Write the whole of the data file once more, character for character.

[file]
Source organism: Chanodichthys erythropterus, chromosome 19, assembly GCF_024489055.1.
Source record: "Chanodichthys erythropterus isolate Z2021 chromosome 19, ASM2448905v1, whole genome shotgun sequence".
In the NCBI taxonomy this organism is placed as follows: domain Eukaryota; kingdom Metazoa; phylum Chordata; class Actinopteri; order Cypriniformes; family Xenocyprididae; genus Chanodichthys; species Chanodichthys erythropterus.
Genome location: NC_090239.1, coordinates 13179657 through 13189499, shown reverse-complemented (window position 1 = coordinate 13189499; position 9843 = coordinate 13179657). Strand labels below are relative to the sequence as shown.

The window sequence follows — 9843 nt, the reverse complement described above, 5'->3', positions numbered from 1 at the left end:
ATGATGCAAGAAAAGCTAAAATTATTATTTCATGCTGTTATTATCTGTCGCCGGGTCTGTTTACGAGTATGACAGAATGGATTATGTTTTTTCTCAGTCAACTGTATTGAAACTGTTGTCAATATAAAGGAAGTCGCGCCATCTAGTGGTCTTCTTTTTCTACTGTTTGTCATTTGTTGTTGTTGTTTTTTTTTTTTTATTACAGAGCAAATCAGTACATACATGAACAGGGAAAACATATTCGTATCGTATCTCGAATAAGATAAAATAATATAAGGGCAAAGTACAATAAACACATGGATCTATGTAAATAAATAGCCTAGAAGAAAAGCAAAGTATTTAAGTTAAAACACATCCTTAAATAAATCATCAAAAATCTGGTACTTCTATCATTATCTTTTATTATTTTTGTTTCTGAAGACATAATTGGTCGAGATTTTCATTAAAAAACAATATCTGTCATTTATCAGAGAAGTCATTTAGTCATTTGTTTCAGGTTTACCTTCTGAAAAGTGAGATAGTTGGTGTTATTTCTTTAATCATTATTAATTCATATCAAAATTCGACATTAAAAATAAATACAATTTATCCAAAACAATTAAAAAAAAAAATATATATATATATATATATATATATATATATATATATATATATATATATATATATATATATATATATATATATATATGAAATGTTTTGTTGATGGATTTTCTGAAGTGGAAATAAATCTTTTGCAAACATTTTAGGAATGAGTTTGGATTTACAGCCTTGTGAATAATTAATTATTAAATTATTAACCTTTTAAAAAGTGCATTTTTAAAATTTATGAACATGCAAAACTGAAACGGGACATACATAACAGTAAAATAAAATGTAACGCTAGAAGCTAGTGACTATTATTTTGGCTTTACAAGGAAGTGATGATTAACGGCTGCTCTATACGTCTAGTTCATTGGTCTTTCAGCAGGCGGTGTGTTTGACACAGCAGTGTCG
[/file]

Source organism: Chanodichthys erythropterus, chromosome 19, assembly GCF_024489055.1.
Source record: "Chanodichthys erythropterus isolate Z2021 chromosome 19, ASM2448905v1, whole genome shotgun sequence".
In the NCBI taxonomy this organism is placed as follows: domain Eukaryota; kingdom Metazoa; phylum Chordata; class Actinopteri; order Cypriniformes; family Xenocyprididae; genus Chanodichthys; species Chanodichthys erythropterus.
Genome location: NC_090239.1, coordinates 13179657 through 13189499, shown reverse-complemented (window position 1 = coordinate 13189499; position 9843 = coordinate 13179657). Strand labels below are relative to the sequence as shown.

The window sequence follows — 9843 nt, the reverse complement described above, 5'->3', positions numbered from 1 at the left end:
ATGATGCAAGAAAAGCTAAAATTATTATTTCATGCTGTTATTATCTGTCGCCGGGTCTGTTTACGAGTATGACAGAATGGATTATGTTTTTTCTCAGTCAACTGTATTGAAACTGTTGTCAATATAAAGGAAGTCGCGCCATCTAGTGGTCTTCTTTTTCTACTGTTTGTCATTTGTTGTTGTTGTTTTTTTTTTTTTATTACAGAGCAAATCAGTACATACATGAACAGGGAAAACATATTCGTATCGTATCTCGAATAAGATAAAATAATATAAGGGCAAAGTACAATAAACACATGGATCTATGTAAATAAATAGCCTAGAAGAAAAGCAAAGTATTTAAGTTAAAACACATCCTTAAATAAATCATCAAAAATCTGGTACTTCTATCATTATCTTTTATTATTTTTGTTTCTGAAGACATAATTGGTCGAGATTTTCATTAAAAAACAATATCTGTCATTTATCAGAGAAGTCATTTAGTCATTTGTTTCAGGTTTACCTTCTGAAAAGTGAGATAGTTGGTGTTATTTCTTTAATCATTATTAATTCATATCAAAATTCGACATTAAAAATAAATACAATTTATCCAAAACAATTAAAAAAAAAAATATATATATATATATATATATATATATATATATATATATATATATATATATATATATATATATATATATATATATATGAAATGTTTTGTTGATGGATTTTCTGAAGTGGAAATAAATCTTTTGCAAACATTTTAGGAATGAGTTTGGATTTACAGCCTTGTGAATAATTAATTATTAAATTATTAACCTTTTAAAAAGTGCATTTTTAAAATTTATGAACATGCAAAACTGAAACGGGACATACATAACAGTAAAATAAAATGTAACGCTAGAAGCTAGTGACTATTATTTTGGCTTTACAAGGAAGTGATGATTAACGGCTGCTCTATACGTCTAGTTCATTGGTCTTTCAGCAGGCGGTGTGTTTGACACAGCAGTGTCG